Re: "Different Forms of Dementia" including LBD - 11/21 webi
Though I think Teepa Snow is typically an incredible presenter, the one-hour webinar format didn't suit her. She raced through the material, and didn't cover many slides. I thought her discussion of Alzheimer's and mixed dementia were very good. For Lewy Body Dementia, I think she would've done better by looking at the diagnostic criteria. I thought she was very unclear on FTD (frontotemporal dementia). And I think she under-rates the challenge of diagnosing dementia.
She said two things about Lewy Body Dementia that were new to me:
* "This is not AD plus PD. "
* "About 50% of those with LBD can't get into REM sleep."
You can find an online recording of the 11/21 webinar here:http://www.screencast.com/t/kwaagMKHNhy
Put your mouse over the "11-21-11" area. Click on the file folder that appears below the word "Understanding."
And, I've copied my notes from the short general section and the short LBD section of the webinar below.
Understanding the Different Forms of Dementia
Speaker - Teepa Snow, a dementia education specialist, her website is teepasnow.com
Three sponsors = Alzheimer's Foundation of America (alzfdn.org), Senior Helpers (seniorhelpers.com), and American Society on Aging (asaging.org)
Dementia is caused by changes in the brain:
* Structural changes: permanent; cells are shrinking and dying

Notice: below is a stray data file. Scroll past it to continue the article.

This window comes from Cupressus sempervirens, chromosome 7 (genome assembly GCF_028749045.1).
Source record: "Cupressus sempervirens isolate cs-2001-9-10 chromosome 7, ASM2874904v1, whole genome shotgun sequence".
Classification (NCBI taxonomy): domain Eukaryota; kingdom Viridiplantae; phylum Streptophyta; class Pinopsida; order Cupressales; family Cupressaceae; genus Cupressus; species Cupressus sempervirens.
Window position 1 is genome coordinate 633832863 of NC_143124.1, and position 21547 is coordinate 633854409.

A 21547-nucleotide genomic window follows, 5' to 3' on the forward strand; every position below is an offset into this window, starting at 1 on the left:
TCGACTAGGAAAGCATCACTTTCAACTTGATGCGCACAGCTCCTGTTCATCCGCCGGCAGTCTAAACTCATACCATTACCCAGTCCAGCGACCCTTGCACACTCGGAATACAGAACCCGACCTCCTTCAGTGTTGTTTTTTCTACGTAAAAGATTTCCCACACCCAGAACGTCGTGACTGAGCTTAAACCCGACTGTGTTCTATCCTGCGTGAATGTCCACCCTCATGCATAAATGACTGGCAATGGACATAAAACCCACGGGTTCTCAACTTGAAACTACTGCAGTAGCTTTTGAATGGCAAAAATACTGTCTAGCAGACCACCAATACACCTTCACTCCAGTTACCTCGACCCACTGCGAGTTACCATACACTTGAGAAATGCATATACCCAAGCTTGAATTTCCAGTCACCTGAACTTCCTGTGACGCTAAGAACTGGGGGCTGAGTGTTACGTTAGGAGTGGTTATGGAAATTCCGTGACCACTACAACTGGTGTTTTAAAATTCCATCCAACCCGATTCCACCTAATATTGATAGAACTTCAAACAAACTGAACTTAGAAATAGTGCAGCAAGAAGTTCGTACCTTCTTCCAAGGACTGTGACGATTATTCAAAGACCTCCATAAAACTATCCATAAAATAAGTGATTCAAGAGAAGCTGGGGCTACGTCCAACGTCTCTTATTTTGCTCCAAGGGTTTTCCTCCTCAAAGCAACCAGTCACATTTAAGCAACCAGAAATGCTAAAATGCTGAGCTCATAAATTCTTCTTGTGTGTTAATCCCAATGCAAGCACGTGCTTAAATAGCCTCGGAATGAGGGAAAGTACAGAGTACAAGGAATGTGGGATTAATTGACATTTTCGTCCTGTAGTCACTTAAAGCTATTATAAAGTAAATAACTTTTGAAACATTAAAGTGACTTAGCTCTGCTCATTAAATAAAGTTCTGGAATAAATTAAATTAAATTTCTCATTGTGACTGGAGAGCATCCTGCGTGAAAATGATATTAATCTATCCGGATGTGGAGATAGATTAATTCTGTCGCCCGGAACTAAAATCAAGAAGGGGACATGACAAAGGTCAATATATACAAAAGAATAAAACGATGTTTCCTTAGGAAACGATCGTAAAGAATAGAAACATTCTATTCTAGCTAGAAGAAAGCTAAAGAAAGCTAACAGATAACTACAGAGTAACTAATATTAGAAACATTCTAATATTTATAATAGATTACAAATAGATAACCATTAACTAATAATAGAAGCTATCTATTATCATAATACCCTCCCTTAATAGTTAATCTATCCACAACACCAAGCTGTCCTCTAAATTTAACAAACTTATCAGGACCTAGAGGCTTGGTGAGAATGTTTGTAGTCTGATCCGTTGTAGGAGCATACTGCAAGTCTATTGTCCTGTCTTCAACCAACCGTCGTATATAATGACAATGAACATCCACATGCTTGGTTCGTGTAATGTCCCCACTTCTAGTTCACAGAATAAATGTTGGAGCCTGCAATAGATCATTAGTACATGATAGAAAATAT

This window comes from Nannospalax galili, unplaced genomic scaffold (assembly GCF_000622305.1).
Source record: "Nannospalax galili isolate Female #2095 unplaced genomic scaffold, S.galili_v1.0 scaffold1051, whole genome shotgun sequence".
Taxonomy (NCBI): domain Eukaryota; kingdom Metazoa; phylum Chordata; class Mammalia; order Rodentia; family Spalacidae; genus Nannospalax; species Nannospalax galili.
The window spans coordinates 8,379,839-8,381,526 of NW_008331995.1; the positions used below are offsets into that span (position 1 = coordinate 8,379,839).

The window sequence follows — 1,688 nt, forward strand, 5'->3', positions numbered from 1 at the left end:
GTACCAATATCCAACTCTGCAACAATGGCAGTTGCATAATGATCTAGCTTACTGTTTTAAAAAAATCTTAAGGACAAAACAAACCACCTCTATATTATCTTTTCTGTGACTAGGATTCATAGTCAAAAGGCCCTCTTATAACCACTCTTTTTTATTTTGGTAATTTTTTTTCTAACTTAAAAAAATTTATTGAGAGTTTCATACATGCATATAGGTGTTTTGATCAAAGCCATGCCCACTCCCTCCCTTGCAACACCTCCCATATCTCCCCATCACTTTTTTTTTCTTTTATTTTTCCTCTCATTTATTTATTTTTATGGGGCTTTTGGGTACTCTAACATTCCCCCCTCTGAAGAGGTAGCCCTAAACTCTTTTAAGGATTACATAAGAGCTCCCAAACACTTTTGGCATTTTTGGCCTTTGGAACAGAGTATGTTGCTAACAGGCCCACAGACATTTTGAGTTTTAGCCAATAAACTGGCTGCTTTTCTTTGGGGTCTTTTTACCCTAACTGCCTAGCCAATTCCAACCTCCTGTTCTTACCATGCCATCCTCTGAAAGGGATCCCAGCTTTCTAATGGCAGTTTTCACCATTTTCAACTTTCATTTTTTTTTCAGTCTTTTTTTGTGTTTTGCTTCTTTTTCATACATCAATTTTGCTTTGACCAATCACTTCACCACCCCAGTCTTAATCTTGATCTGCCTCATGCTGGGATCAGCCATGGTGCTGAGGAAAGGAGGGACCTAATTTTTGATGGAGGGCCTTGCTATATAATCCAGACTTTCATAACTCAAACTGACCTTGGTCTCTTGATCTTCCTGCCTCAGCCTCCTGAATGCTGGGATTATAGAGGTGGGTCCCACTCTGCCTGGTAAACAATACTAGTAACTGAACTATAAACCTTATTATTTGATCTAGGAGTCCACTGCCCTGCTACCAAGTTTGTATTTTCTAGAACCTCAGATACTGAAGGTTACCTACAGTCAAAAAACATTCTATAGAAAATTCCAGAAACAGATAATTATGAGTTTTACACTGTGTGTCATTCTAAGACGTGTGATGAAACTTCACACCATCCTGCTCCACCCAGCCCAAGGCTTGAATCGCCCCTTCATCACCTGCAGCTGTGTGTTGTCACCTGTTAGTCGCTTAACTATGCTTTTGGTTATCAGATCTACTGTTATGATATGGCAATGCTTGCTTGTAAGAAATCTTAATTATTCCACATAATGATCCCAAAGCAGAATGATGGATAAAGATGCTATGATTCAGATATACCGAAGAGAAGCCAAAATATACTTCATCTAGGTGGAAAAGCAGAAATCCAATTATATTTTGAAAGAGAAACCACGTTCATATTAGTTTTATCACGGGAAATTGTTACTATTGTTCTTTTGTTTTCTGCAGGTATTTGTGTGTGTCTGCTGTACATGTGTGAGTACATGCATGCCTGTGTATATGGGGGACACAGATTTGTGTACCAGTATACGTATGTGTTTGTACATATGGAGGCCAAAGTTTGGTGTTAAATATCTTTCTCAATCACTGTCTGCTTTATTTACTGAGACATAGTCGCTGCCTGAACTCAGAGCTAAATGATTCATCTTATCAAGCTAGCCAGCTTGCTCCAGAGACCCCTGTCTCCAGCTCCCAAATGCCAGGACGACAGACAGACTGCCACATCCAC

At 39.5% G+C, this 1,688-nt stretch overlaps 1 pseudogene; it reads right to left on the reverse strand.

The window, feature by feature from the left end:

* Chemical changes: variable; cells are producing and sending less chemicals; people can "shine" when least expected ("chemical rush")
"Dementia" - umbrella term that covers 70-80 different disorders, such as Alzheimer's Disease (50-60%), vascular dementias, Lewy body dementia, fronto-temporal lobe dementias, other dementias. The "other dementias" category includes genetic syndromes, drugs/toxin exposure, white matter diseases, and Parkinson's. Most of AD co-occurs with other dementias. These are terminal disorders. These are life-altering disorders.
LEWY BODY DEMENTIA
Important to know about. This is not AD plus PD. This is a different phenomenon.
Most mis-diagnosed and missed as a diagnosis.
Can be misidentified as PD. It does involve movement problems (especially frequent falls) early in the disease. Often falls are in bathrooms and bedrooms.
Can have visual hallucinations. Almost always involve animals, children, or people. Usually in the late afternoon and evening. Some people have insight into their hallucinations.
Can have fine motor problems -- hands and swallowing.
Don't often have rest tremor. The person is often awkward due to an intention tremor. (This is a distinguishing characteristic.)
Episodes of rigidity. The person might get stuck. They are NOT getting stuck on purpose!
Episodes of syncope.
Can have nightmares. Think dreams are real. Can have a dark edge of the dreams.
Can have insomnia. About 50% of those with LBD can't get into REM sleep.
Fixed delusional thinking.
Fluctuations in abilities.
Drug responses can be extreme and strange. This is probably the most important thing. Often, MDs, if they are thinking PD, will prescribe Sinemet. Sinemet can make the hallucinations worse. Often the drugs used to treat hallucinations are antipsychotics. 50% of those with LBD have a seriously strong reaction (extrapyramidal side effects) to antipsychotics. This is one of the reasons for a black-box warning on antipsychotics.
Often drugs used to treat agitation can make the problem worse.
Average: live 7-9 years with symptoms.